June 2004 Forecast
By Stephanie Star Smith
The summer box office season swings into high gear this month as the studios roll out a number of their tentpole releases. As with May, there is a safe bet as to what will rule the box office roost. The remainder of the releases are a mixed bag, and from the looks of things, there are several candidates for high-profile not-really-successes along the line's of May's Van Helsing. In between, there are some films that may surprise, and a few limited releases that have the potential to make a mark on the public consciousness, if not the box office chart.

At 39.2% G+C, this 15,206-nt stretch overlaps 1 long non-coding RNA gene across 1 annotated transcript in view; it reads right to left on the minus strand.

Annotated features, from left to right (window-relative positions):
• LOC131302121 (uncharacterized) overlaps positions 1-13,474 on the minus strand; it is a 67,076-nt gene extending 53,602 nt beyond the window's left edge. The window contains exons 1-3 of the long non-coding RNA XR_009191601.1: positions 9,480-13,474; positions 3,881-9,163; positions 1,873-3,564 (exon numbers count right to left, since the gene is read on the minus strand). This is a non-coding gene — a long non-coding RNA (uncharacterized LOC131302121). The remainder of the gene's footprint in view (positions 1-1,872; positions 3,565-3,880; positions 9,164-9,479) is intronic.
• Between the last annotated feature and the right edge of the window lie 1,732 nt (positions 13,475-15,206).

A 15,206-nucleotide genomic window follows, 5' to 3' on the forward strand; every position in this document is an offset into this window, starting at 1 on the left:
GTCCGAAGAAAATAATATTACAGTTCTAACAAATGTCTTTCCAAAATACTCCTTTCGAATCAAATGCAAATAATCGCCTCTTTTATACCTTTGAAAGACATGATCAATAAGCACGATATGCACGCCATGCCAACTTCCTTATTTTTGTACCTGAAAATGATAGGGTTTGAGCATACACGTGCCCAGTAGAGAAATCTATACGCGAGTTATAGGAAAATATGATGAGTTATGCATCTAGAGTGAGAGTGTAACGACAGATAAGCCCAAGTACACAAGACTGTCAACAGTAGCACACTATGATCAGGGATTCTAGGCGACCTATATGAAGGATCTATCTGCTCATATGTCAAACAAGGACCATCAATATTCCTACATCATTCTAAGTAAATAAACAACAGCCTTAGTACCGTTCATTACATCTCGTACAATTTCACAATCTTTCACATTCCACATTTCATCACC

10) Garfield: The Movie
I think in order for this film to hit it big, we all need to get in our Wayback Machines and set them for the 1980s, when the cat who rides roughshod over his beleaguered owner was at the height of its popularity. Of course, there would've been the little problem of the technology to create a CGI/live-action film being in its infancy (Who Framed Roger Rabbit, the first live-action/animation film since Mary Poppins to make a mark on the box office, wasn't released until 1988), but at least people would've cared. Iím not sure anybody does any more. Add to that the fact that Garfield: The Movie is being released only a week after Harry Potter, and we're probably looking at a dead cat. Though a solid run on home video is certainly not out of the question.
9) Fahrenheit 9/11